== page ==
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Laura Chasman, Andrea Sherrill Evans, Helena Wurzel
March 1 - April 7, 2012
Drive-By, 81 Spring Street, Watertown, MA
Drive-By is pleased to present Portraits, an exhibition of work by Laura Chasman, Andrea Sherrill Evans, and Helena Wurzel. Though all three are portraitists, each artist deals with that traditional art form in a very different way.
Drawn to the way people look, dress, and express themselves, Laura Chasman chooses her subjects from among those she encounters in her various roles as artist, mother, wife, and social worker. In Sylvie, Chasman portrays a young girl in her party dress. Painted in Chasman's signature medium, gouache, Sylvie looks directly at the viewer as she leans slightly to the left, as if weighted down by the lemon she holds in her hand. The vibrant color relationship between her fuchsia dress and the yellow lemon draws Sylvie's pale figure away from the murky green background, while her tight-lipped expression and tumbled brown hair say that she might be more comfortable in jeans and sneakers.
Andrea Sherrill Evans's silverpoint and watercolor drawings are portraits in the literal sense - they depict the artist and her husband. Yet Evans's focus on the interaction between their figures suggests that "relationship studies" might be a more apt description. In her Plaid Shirt series, Evans documents the couple straining to wear one double-wide plaid shirt. She actually constructed the shirt, combining two pre-existing LL Bean-style models, and then photographed the ensuing struggle. Based on these photos, her elegantly detailed drawings explore the pleasurable, frustrating, and awkward process of trying to achieve intimacy with another person.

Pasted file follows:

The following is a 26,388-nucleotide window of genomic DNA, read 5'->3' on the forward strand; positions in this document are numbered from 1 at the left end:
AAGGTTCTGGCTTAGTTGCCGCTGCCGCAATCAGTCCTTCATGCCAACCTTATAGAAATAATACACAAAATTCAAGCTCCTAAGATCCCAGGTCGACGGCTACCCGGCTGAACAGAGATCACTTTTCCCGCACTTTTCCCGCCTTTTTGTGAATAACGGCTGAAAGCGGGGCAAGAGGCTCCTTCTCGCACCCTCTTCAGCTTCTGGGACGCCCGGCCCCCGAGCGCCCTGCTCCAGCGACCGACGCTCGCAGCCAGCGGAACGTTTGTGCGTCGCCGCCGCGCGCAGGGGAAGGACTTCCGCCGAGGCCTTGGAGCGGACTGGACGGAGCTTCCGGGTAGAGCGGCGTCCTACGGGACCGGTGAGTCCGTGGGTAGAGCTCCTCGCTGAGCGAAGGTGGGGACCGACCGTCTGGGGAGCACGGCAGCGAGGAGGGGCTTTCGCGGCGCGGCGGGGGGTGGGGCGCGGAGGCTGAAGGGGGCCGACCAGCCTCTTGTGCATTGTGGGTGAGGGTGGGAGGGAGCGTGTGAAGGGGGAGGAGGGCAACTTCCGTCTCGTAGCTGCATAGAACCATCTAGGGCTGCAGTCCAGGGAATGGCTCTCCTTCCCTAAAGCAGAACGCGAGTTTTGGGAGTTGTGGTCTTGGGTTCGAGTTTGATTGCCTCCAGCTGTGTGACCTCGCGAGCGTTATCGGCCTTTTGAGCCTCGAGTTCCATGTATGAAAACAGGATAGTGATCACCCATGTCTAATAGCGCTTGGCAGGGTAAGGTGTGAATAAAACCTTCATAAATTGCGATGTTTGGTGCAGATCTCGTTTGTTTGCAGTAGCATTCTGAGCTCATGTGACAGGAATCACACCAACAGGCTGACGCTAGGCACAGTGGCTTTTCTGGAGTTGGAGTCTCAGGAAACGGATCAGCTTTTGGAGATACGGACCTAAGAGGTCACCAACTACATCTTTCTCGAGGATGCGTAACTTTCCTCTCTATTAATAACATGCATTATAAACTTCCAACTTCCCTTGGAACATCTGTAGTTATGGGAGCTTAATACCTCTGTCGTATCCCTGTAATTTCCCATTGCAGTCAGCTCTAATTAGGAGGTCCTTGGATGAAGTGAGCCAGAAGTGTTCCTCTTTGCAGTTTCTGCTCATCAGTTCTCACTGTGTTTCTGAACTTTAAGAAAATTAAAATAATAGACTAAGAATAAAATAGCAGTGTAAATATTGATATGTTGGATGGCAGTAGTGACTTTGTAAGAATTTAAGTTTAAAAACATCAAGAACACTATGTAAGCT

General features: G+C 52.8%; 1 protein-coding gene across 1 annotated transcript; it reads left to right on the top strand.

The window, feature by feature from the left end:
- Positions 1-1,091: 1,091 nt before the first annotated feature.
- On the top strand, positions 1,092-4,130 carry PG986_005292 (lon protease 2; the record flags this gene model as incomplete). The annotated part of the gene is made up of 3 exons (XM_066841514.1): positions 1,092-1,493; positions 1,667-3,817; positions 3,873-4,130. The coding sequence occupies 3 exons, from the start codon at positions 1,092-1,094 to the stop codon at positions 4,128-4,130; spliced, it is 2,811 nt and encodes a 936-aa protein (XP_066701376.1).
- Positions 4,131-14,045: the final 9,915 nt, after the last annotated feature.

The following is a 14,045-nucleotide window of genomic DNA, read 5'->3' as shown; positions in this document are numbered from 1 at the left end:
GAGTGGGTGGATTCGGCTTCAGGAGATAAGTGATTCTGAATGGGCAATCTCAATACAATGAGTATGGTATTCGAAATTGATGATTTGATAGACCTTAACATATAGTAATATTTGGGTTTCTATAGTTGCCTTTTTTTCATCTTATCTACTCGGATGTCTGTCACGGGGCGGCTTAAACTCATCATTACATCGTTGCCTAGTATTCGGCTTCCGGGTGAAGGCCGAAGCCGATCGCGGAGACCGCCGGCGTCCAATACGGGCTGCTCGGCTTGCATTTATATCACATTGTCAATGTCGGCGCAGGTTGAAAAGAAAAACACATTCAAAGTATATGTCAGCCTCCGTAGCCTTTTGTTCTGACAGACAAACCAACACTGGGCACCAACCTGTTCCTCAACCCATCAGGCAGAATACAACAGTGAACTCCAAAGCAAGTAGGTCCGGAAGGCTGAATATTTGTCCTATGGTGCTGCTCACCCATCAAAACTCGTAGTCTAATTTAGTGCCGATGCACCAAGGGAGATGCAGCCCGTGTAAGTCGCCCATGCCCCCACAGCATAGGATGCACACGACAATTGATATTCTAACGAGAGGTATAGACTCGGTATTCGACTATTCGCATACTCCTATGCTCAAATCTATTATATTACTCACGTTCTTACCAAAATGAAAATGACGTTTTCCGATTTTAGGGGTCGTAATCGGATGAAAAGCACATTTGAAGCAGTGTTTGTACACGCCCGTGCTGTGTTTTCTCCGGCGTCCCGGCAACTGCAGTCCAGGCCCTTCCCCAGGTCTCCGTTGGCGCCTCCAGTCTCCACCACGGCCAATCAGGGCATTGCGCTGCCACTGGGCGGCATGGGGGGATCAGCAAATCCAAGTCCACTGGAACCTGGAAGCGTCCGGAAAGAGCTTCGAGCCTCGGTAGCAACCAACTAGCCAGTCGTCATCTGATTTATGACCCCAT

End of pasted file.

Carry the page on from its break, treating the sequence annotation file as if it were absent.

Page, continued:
Helena Wurzel paints portraits of herself and her friends. These small, empathetic works often show faces caught in moments of joy, sorrow, humor, etc. In Ana and Alexis #2, two young women in stylish sunglasses gaze towards the left. Saturated color and bold pattern create a mood of resolve, as Ana and Alexis focus on what's ahead.
Works like My Name Necklace, a painting of the artist's Carrie Bradshaw-esque necklace, broaden her definition of portraiture to include the clothing, accessories, and personal rituals that define the lives of contemporary young women.